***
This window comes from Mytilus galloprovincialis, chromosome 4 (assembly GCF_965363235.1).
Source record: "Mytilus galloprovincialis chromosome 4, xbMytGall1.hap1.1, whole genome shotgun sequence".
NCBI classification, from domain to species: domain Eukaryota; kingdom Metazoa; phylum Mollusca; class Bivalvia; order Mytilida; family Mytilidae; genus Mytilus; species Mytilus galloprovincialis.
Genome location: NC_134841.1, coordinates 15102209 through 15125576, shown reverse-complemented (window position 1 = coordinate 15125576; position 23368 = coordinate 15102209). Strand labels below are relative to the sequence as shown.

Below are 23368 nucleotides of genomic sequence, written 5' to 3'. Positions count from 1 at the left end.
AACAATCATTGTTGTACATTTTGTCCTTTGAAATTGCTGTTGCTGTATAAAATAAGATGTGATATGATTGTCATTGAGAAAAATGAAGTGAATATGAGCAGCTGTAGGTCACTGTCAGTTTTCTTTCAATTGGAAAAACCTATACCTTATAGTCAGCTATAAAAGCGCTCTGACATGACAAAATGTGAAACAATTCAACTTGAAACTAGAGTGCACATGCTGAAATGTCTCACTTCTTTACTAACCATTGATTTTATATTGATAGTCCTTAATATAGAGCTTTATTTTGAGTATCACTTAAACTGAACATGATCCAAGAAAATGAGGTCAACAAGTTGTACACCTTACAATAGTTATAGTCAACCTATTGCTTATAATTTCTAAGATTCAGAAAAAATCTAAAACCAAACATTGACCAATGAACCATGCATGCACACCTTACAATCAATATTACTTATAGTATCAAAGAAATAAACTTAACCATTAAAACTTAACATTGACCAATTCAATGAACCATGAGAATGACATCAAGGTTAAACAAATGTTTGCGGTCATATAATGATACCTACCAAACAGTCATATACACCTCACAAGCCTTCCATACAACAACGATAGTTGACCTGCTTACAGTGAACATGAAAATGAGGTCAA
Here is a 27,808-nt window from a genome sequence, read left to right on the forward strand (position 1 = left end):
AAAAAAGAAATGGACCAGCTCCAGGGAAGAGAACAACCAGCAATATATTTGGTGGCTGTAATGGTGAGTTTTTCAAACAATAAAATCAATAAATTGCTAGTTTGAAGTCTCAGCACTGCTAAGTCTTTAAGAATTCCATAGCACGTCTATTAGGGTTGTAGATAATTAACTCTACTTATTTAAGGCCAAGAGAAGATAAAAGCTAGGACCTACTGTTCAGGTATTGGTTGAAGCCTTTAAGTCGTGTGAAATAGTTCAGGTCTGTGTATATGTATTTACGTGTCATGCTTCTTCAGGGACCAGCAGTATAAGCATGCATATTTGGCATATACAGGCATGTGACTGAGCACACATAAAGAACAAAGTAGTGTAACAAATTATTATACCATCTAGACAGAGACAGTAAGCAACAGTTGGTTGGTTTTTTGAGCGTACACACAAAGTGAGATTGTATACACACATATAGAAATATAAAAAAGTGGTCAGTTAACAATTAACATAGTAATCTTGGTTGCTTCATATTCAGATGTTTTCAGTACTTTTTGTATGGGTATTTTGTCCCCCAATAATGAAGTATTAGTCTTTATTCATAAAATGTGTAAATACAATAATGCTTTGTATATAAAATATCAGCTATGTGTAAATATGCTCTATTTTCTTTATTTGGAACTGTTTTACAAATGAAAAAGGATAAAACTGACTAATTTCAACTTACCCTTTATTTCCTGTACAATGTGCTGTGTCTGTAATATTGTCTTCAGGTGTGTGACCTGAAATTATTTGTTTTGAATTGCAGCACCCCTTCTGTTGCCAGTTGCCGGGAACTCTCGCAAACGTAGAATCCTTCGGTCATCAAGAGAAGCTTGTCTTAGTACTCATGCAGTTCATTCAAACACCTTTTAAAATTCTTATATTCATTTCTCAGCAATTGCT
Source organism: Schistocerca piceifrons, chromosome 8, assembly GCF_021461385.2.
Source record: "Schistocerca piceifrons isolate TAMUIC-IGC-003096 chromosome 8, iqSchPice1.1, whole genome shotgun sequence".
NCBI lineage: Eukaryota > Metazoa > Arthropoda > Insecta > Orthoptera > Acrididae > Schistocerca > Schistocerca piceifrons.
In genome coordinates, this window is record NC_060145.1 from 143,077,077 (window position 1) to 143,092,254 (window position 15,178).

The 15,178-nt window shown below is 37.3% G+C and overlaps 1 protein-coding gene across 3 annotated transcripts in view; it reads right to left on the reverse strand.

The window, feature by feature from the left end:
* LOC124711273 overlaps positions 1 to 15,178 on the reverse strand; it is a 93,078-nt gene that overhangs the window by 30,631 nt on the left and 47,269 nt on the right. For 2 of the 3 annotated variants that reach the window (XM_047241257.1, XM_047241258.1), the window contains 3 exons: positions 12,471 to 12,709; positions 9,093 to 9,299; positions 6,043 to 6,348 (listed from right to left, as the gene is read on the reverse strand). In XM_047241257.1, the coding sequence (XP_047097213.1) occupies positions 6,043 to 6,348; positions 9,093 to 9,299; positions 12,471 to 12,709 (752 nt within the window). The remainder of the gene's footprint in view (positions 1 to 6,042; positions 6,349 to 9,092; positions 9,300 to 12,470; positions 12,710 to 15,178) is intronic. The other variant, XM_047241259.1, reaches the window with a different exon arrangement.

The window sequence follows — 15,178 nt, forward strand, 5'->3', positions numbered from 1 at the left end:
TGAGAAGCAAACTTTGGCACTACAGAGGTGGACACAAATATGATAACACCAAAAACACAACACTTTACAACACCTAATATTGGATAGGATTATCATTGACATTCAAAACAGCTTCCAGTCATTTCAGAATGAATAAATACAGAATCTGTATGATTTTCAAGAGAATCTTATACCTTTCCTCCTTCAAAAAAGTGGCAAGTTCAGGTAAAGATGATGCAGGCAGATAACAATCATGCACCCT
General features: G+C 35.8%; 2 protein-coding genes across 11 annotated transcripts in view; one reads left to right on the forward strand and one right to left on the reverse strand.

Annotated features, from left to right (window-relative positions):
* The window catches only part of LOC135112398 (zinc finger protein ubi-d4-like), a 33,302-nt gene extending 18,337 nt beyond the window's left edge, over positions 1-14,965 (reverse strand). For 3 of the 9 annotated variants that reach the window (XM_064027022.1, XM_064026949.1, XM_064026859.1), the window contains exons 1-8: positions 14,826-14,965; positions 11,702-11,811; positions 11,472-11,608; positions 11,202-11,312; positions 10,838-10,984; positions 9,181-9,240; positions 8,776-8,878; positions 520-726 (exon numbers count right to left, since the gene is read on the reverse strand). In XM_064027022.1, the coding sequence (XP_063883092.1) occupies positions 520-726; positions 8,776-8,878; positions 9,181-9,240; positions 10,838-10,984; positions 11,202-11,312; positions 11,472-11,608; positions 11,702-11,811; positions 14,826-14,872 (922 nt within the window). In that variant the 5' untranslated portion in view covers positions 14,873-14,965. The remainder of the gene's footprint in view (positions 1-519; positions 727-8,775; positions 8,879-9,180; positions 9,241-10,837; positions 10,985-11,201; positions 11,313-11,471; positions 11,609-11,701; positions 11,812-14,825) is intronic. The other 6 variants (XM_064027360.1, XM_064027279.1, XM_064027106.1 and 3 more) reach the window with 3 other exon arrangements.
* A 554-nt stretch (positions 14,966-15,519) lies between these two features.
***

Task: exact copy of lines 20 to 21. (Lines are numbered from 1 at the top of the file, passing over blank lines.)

* The window catches only part of LOC135112398 (zinc finger protein ubi-d4-like), a 33,302-nt gene extending 18,337 nt beyond the window's left edge, over positions 1-14,965 (reverse strand). For 3 of the 9 annotated variants that reach the window (XM_064027022.1, XM_064026949.1, XM_064026859.1), the window contains exons 1-8: positions 14,826-14,965; positions 11,702-11,811; positions 11,472-11,608; positions 11,202-11,312; positions 10,838-10,984; positions 9,181-9,240; positions 8,776-8,878; positions 520-726 (exon numbers count right to left, since the gene is read on the reverse strand). In XM_064027022.1, the coding sequence (XP_063883092.1) occupies positions 520-726; positions 8,776-8,878; positions 9,181-9,240; positions 10,838-10,984; positions 11,202-11,312; positions 11,472-11,608; positions 11,702-11,811; positions 14,826-14,872 (922 nt within the window). In that variant the 5' untranslated portion in view covers positions 14,873-14,965. The remainder of the gene's footprint in view (positions 1-519; positions 727-8,775; positions 8,879-9,180; positions 9,241-10,837; positions 10,985-11,201; positions 11,313-11,471; positions 11,609-11,701; positions 11,812-14,825) is intronic. The other 6 variants (XM_064027360.1, XM_064027279.1, XM_064027106.1 and 3 more) reach the window with 3 other exon arrangements.
* A 554-nt stretch (positions 14,966-15,519) lies between these two features.